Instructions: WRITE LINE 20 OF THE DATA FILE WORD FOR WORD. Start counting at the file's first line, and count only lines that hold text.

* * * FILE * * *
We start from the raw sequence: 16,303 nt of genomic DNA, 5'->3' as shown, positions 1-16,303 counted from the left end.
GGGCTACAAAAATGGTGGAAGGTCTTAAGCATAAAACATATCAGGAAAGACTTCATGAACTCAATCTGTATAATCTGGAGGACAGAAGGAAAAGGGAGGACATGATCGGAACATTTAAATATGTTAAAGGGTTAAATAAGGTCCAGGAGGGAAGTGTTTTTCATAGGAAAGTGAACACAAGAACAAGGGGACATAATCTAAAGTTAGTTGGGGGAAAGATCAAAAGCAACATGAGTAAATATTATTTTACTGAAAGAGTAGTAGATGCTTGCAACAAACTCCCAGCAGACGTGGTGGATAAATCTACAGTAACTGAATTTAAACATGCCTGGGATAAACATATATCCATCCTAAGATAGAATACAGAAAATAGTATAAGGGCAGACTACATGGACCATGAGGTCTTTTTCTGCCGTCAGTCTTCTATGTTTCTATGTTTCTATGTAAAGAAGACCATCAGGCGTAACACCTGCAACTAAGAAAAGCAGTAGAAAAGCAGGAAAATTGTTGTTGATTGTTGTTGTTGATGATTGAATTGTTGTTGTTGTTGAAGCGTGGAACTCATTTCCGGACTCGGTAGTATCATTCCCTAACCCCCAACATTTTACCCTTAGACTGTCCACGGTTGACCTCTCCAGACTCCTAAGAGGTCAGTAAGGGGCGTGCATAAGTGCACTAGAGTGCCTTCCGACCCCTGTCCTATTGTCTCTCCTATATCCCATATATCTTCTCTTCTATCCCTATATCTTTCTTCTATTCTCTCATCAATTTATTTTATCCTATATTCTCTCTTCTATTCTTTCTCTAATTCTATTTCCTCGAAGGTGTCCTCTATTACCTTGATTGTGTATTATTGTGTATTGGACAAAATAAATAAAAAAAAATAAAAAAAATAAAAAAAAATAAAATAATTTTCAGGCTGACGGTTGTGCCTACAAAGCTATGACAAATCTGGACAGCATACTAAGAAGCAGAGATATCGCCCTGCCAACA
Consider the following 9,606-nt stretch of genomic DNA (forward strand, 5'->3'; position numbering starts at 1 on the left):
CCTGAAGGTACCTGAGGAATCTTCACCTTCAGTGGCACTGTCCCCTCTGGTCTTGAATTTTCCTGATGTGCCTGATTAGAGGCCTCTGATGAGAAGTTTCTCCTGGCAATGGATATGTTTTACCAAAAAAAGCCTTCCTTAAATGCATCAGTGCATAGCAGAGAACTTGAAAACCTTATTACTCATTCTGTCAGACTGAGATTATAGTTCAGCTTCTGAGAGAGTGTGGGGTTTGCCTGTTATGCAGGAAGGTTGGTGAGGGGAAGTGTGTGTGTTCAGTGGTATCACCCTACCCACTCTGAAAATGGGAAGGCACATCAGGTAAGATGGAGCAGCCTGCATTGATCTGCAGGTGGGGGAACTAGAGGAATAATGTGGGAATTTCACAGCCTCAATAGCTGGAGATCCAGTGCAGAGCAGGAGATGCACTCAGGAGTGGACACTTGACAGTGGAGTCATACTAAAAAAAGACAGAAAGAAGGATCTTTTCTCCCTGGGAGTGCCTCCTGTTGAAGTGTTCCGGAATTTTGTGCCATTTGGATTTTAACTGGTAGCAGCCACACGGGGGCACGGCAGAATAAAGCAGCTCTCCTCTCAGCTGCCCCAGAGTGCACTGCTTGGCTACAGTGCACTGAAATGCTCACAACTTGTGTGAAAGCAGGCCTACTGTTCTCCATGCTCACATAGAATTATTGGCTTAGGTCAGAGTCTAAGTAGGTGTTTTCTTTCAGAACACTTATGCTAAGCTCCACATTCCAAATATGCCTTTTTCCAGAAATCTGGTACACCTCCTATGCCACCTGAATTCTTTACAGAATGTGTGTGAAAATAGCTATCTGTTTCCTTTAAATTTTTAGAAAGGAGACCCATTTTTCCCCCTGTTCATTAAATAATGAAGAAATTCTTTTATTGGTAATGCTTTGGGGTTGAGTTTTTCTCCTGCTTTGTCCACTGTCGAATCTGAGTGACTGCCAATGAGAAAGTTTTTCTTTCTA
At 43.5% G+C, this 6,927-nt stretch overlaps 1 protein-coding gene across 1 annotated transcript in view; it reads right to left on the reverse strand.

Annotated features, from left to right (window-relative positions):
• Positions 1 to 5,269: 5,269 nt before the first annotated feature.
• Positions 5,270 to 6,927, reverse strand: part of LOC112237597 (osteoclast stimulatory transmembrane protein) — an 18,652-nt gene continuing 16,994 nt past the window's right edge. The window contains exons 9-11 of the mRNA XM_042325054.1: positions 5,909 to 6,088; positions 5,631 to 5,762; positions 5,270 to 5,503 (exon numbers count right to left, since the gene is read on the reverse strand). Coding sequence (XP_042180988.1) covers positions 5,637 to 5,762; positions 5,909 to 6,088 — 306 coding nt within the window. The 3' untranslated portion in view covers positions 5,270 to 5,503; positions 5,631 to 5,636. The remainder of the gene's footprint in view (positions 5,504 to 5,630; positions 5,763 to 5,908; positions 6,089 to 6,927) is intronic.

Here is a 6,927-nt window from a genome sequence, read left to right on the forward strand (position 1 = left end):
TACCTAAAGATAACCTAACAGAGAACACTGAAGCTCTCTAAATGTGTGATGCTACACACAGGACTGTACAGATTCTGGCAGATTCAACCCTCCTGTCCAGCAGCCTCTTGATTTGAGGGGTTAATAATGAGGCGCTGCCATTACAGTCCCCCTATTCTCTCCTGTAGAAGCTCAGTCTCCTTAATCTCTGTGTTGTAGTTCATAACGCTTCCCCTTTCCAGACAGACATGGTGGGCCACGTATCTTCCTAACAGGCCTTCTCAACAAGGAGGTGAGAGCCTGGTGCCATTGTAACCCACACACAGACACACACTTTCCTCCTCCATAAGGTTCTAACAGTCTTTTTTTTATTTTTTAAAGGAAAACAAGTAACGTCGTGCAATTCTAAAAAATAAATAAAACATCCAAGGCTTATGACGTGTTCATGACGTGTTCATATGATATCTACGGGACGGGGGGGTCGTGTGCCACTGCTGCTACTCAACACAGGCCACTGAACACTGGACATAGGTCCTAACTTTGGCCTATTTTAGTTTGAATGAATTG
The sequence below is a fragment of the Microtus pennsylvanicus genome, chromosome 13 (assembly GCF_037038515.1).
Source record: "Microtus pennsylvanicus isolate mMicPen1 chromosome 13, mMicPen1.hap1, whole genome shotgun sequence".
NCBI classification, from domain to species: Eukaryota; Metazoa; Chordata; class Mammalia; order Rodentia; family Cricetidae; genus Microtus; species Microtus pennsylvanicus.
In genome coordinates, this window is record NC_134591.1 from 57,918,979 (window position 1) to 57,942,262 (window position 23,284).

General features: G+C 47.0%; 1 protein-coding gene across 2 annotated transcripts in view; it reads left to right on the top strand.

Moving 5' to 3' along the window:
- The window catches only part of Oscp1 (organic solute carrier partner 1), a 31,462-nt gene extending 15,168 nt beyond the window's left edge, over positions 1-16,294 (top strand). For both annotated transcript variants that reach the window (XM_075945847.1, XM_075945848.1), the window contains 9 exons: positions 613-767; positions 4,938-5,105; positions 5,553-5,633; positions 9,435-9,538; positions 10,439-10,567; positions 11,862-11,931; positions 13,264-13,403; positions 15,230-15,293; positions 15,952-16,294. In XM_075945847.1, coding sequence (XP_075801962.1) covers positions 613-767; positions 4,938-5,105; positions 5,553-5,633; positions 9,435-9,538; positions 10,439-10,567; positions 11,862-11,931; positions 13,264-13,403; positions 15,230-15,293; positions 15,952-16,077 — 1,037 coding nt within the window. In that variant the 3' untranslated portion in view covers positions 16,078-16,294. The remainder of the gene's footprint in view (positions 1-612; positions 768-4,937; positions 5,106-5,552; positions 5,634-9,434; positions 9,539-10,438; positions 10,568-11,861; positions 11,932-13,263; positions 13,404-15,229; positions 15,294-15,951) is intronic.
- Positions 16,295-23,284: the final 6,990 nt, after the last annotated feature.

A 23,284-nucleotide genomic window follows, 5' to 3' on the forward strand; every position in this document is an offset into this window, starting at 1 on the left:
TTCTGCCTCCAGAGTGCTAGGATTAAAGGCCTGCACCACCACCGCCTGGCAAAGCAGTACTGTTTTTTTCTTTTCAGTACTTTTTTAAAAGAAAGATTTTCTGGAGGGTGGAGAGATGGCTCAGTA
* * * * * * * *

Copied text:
TTCTGCCTCCAGAGTGCTAGGATTAAAGGCCTGCACCACCACCGCCTGGCAAAGCAGTACTGTTTTTTTCTTTTCAGTACTTTTTTAAAAGAAAGATTTTCTGGAGGGTGGAGAGATGGCTCAGTA